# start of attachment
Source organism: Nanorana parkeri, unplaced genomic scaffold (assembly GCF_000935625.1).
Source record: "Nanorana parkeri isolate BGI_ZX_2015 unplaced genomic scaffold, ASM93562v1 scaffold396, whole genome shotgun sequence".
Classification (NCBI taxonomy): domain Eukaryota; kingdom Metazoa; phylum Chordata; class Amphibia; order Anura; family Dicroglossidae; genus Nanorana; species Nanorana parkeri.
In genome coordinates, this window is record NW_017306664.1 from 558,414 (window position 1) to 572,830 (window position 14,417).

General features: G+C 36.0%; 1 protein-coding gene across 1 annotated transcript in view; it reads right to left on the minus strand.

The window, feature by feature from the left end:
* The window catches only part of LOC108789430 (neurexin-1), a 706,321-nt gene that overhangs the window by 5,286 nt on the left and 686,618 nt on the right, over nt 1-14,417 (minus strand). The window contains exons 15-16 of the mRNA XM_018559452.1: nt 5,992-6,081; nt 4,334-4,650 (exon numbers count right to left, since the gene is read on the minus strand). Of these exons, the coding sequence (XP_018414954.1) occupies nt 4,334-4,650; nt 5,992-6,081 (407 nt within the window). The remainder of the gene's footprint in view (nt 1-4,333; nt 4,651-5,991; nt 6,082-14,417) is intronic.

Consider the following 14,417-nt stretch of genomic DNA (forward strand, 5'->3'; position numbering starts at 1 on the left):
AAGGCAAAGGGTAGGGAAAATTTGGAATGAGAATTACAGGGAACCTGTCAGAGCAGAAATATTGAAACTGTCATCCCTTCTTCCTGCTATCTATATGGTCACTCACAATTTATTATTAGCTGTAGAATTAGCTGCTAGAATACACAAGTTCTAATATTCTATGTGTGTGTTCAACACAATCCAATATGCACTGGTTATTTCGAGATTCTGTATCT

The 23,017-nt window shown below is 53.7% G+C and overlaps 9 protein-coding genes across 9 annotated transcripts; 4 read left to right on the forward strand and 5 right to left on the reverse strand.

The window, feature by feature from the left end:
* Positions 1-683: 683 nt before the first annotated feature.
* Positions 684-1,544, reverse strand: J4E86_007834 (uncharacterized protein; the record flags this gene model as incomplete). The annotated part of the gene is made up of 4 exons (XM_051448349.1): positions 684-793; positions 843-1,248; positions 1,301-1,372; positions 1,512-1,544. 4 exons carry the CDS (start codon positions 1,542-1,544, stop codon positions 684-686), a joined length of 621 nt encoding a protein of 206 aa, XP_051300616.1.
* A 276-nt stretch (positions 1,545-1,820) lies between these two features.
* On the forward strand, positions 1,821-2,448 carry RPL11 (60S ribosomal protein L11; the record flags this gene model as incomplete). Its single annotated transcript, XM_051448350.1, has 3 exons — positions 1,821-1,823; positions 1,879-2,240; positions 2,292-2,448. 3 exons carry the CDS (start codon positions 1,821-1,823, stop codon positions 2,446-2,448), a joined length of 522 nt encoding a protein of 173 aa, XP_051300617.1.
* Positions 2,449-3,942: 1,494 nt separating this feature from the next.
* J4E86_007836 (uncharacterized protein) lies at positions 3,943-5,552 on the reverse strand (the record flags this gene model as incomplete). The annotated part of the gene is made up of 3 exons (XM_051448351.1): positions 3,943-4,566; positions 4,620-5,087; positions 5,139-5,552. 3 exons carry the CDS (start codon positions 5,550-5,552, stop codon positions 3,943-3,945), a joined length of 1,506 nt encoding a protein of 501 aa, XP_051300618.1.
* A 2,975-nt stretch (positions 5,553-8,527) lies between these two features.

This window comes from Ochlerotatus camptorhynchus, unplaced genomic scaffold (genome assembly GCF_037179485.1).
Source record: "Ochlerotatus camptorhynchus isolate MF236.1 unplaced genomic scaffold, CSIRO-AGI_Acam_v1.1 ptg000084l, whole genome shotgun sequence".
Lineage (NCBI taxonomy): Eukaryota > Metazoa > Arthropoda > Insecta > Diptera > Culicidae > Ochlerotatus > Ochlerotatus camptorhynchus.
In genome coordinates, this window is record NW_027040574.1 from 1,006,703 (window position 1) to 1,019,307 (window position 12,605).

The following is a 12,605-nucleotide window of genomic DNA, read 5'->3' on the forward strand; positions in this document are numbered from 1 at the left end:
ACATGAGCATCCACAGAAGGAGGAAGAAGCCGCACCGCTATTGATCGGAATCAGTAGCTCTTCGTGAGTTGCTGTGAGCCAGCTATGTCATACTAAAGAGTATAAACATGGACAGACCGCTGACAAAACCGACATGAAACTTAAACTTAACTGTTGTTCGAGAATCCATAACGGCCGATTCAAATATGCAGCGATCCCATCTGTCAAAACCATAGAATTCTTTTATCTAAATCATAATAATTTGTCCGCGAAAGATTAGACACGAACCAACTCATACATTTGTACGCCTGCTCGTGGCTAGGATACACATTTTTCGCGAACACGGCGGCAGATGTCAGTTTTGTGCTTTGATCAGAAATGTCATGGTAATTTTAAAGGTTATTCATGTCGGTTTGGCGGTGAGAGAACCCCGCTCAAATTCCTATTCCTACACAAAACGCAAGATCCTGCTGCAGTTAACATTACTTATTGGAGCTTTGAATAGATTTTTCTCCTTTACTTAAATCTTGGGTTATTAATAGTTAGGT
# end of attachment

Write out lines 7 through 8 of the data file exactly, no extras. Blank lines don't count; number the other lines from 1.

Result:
* The window catches only part of LOC108789430 (neurexin-1), a 706,321-nt gene that overhangs the window by 5,286 nt on the left and 686,618 nt on the right, over nt 1-14,417 (minus strand). The window contains exons 15-16 of the mRNA XM_018559452.1: nt 5,992-6,081; nt 4,334-4,650 (exon numbers count right to left, since the gene is read on the minus strand). Of these exons, the coding sequence (XP_018414954.1) occupies nt 4,334-4,650; nt 5,992-6,081 (407 nt within the window). The remainder of the gene's footprint in view (nt 1-4,333; nt 4,651-5,991; nt 6,082-14,417) is intronic.

Consider the following 14,417-nt stretch of genomic DNA (forward strand, 5'->3'; position numbering starts at 1 on the left):